Chabad at Indiana University addresses ongoing Gaza protests on campus



BLOOMINGTON, Ind. (IUSTV News) — After a weekend of protests and arrests in Dunn Meadow, Chabad at Indiana University released a statement on Instagram and Facebook Sunday, saying the ongoing protests will not intimidate the Jewish community.

“These abhorrent people are few in number and are always lurking, waiting for an opportunity to show their ugly faces,” part of the statement read.

The Chabad House at IU is located on 7th Street, directly across from Dunn Meadow. Since the beginning of the protests, Chabad has played music on loud speakers outside the house, with occasional gatherings. Those who have gathered at Chabad have displayed Israeli and American flags, along with “bring them home” signs referencing Israelis being held hostage by Hamas.

The statement, written by Rabbi Levi Cunin and Sheina Cunin, co-directors of Chabad at IU, claims that the encampment has not remained peaceful, and has led to more antisemitism against the Jewish community.

Chabad accuses that the encampment has brought more violence, including people spitting at a Jewish student, and a man following students home from Chabad. IUSTV News is working to verify whether these claims are true.

Additionally, the statement says, “the past four days, a hateful group of Hamas sympathizers encamped on Dunn Meadow across the street from Chabad, promoting hate and fear,” they wrote. “Their actions have been deeply dangerous, including chanting phrases that incite violence against the Jewish community and engaging in violent behavior.”

The Gaza encampment began Thursday, and in the days since, police arrested over 50 people in two separate clashes with protesters. Officers donned riot gear and carried crowd-control weapons while encircling protesters and forcing them to take down their tents.

In the statement, Chabad said they support how the university has responded to the protests, saying, “We applaud and appreciate the act of the IU Administration, IUPD and State police removing the individuals violating the law and setting order to ensure the safety of our Jewish community and we trust they will continue to do so.”

Chabad said that since the Hamas attack on Oct. 7, the Jewish community has not been afraid to show their faith. “More Jewish students are identifying and joining the community,” Chabad said. “More Jewish students are walking around with pride and courage.”

IU sophomore Allie Udler was among those dancing and singing outside Chabad on Thursday. Udler said that many of the students have made their voices heard in an effort to encourage peace.

“We knew that we couldn’t stay silent,” Udler said. “The only reason we are here is to promote a shared idea of peace. Peace in the Middle East. We want people to be able to co-exist.”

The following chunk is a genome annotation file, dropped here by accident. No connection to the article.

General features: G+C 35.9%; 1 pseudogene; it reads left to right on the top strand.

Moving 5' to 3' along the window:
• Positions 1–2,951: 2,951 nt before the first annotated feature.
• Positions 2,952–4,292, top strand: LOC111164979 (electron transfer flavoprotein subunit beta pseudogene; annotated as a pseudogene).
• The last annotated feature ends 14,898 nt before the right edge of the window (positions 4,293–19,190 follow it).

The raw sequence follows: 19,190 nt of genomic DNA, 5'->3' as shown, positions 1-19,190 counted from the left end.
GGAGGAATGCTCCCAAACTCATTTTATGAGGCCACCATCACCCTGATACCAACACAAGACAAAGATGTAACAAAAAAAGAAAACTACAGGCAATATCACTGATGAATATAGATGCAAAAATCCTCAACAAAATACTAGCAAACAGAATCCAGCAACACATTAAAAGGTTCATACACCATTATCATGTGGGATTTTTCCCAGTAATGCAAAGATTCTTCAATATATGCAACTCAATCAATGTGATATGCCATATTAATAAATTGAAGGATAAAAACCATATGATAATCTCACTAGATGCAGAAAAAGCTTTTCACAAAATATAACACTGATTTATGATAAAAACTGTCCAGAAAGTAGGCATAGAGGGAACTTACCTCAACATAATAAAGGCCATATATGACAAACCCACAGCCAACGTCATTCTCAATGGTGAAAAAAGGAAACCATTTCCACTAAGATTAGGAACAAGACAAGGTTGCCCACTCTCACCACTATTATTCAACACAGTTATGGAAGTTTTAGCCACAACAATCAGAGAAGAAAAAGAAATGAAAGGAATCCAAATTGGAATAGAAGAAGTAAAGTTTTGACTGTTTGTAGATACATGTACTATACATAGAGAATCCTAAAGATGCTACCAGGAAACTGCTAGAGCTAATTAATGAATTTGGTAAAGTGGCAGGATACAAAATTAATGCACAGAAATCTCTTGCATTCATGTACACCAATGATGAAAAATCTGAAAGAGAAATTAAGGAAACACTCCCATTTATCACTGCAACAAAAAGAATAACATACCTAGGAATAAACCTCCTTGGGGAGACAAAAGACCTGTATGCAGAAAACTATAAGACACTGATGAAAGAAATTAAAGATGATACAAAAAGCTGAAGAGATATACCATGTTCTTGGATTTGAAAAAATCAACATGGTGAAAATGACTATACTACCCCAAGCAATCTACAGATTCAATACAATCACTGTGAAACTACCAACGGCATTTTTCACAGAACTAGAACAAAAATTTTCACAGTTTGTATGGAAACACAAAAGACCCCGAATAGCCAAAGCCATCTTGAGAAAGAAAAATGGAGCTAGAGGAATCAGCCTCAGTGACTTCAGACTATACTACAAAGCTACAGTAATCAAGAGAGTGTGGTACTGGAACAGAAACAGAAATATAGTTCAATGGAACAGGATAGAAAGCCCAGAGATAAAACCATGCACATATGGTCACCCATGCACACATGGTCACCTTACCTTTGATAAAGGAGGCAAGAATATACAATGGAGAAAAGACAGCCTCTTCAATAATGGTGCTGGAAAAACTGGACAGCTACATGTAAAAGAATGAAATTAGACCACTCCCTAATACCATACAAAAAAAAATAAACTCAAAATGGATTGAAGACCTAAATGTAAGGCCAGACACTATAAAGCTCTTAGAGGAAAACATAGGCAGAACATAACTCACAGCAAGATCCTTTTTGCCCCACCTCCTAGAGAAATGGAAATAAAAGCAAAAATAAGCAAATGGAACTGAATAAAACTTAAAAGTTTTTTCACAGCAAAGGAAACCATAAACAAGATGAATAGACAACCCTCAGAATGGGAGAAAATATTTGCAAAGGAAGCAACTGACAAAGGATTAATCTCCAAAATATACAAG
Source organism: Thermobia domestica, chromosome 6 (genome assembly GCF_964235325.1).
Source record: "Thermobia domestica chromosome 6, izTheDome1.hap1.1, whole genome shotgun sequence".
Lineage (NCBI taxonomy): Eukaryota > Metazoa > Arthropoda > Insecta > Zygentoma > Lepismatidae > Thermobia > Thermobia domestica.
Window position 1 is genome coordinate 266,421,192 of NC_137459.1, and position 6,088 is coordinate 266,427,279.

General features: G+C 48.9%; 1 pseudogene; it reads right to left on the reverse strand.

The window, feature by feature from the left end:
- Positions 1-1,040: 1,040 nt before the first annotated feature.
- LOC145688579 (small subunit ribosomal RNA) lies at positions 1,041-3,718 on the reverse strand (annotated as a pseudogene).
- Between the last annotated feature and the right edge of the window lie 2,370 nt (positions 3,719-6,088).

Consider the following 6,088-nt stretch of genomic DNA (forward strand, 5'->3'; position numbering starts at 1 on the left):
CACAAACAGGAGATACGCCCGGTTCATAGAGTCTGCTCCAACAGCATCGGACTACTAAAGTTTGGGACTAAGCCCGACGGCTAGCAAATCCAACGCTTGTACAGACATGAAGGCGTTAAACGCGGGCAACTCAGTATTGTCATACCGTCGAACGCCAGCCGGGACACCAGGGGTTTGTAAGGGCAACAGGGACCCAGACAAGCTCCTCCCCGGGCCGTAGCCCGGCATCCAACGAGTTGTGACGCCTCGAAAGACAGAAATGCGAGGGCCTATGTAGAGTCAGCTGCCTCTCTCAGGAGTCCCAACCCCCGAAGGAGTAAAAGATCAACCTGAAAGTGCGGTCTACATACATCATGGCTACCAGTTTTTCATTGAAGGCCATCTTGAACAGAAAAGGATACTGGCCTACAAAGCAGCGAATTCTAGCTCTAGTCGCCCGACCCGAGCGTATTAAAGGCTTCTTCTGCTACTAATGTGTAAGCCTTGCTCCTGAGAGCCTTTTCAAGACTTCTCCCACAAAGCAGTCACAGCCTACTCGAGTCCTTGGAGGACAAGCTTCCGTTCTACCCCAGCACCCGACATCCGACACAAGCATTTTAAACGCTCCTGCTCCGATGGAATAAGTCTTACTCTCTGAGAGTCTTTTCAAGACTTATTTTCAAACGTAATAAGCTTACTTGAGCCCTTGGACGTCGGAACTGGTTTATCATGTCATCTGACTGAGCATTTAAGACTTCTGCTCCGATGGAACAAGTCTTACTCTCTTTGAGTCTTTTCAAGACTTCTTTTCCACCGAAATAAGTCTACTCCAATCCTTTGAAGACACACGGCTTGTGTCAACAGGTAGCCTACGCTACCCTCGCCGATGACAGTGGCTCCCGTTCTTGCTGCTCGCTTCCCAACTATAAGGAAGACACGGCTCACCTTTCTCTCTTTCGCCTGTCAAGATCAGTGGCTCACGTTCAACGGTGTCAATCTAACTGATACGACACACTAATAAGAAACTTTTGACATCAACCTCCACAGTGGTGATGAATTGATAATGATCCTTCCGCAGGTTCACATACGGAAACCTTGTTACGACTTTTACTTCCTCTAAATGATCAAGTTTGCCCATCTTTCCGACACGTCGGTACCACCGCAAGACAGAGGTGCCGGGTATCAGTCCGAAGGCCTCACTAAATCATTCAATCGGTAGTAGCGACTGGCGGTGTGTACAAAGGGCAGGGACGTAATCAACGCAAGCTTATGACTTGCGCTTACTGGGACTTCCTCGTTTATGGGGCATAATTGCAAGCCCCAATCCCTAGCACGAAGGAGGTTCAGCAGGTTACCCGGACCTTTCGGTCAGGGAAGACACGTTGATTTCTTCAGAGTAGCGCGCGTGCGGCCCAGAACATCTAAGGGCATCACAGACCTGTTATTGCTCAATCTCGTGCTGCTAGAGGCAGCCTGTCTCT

The full statement from Chabad at Indiana University can be read below:

“The past four days a hateful group of Hamas sympathizers encamped on Dunn meadow across the street from Chabad promoting hate and fear. Their actions have been deeply dangerous, including chanting phrases that incite violence against the Jewish community and engaging in violent behavior. Some instances including calling for an intifada, spitting at a Jewish Student, following Students home from Chabad and trying to break into their home, and trespassing onto Chabad property multiple times.

These abhorrent people are few in number and are always lurking, waiting for an opportunity to show their ugly faces. Amidst the current wave of worldwide antisemitism including on our IU Campus, these haters don’t want to miss out a chance to join the hate and to spread their version of antisemitism. We applaud and appreciate the act of the IU Administration, IUPD and State police removing the individuals violating the law and setting order to ensure the safety of our Jewish community and we trust they will continue to do so.

There is nothing new about Jew-hatred being so self contradictory. With groups on opposite ends of the spectrum only agreeing on one thing, their dislike for Jews.

What is new since October 7th is how the I Jewish community has responded to all this hatred. More heads adorned with Kippahs More Jewish identifying jewelry is being worn out. More Mezuzahs on doors throughout campus. More jews donning tefillin on the street. More Jewish students are identifying and joining the community. More Jewish students are walking around with pride and courage.

Of course at this time we 24/7 IUPD security and are in constant communication with the IUPD. We do need to be vigilant of our surroundings.

But we cannot allow hate to win. Our Chabad I community is not letting hate win and we will not be intimidated. We continue this legacy of our forbearers as we turn to each other for support and confidence holding our Jewishness high and proud. We’ve been quite literally dancing and celebrating our LOVE FOR BEING JEWISH. There has never been a more important time to not hide our Jewishness.

Jewish History is a tale of courage, perseverance and community.

BE PROUD. AM YISROEL CHAI.

Chabad at Indiana University statement on the ongoing Gaza encampment in Dunn Meadow